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Monthly Archives: August 2013

An international team of researchers, led by physicists from Lund University in Sweden, have confirmed the existence of what is considered a new element with atomic number 115. The experiment was conducted at the GSI research facility in Germany. The results confirm earlier measurements performed by research groups in Russia.


By bombarding a thin film of americium (atomic number 95) with calcium ions, the research team was able to measure photons in connection with the new element’s alpha decay. Certain energies of the photons agreed with the expected energies for x-ray radiation, which is a ‘fingerprint’ of a given element.

The new super-heavy element has yet to be named officially, but is known as ununpentium (from its atomic number, 115). A committee comprising members of the international unions of pure and applied physics and chemistry will review the new findings to decide whether to recommend further experiments before the discovery of the new element is acknowledged.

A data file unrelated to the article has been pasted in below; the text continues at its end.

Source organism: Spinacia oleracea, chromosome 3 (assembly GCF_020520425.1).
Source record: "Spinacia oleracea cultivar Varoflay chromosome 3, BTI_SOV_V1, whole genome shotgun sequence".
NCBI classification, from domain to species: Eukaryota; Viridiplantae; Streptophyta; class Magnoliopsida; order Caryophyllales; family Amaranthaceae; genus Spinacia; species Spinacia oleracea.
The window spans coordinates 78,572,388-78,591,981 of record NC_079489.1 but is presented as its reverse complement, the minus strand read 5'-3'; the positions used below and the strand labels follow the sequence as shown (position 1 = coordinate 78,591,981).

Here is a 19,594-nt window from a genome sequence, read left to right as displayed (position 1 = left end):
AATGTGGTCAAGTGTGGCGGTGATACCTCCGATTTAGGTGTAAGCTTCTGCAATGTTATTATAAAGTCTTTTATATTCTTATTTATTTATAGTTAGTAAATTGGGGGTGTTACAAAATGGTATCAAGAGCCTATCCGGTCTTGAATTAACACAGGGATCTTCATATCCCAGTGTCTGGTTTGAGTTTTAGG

The original press release may be found here. The results were published in the journal Physical Review Letters.


NASA has just released new photos and video animations depicting the agency’s planned initiative to find, capture, redirect, and study a near-Earth asteroid. The images depict crew operations including the Orion spacecraft’s trip to and rendezvous with the relocated asteroid, as well as astronauts maneuvering through a spacewalk to collect samples from the asteroid.

Part of President Obama’s FY 2014 budget request for NASA, the asteroid initiative capitalizes on activities across the agency’s human exploration, space technology, and science programs. NASA is enhancing its ongoing efforts to identify and characterize near-Earth objects for scientific investigation, and to find potentially hazardous asteroids and targets appropriate for capture and exploration.


Credit: NASA

The mission is still just at the concept stage, but it is expected to employ advanced solar electric propulsion technology as a power source for its Orion spacecraft.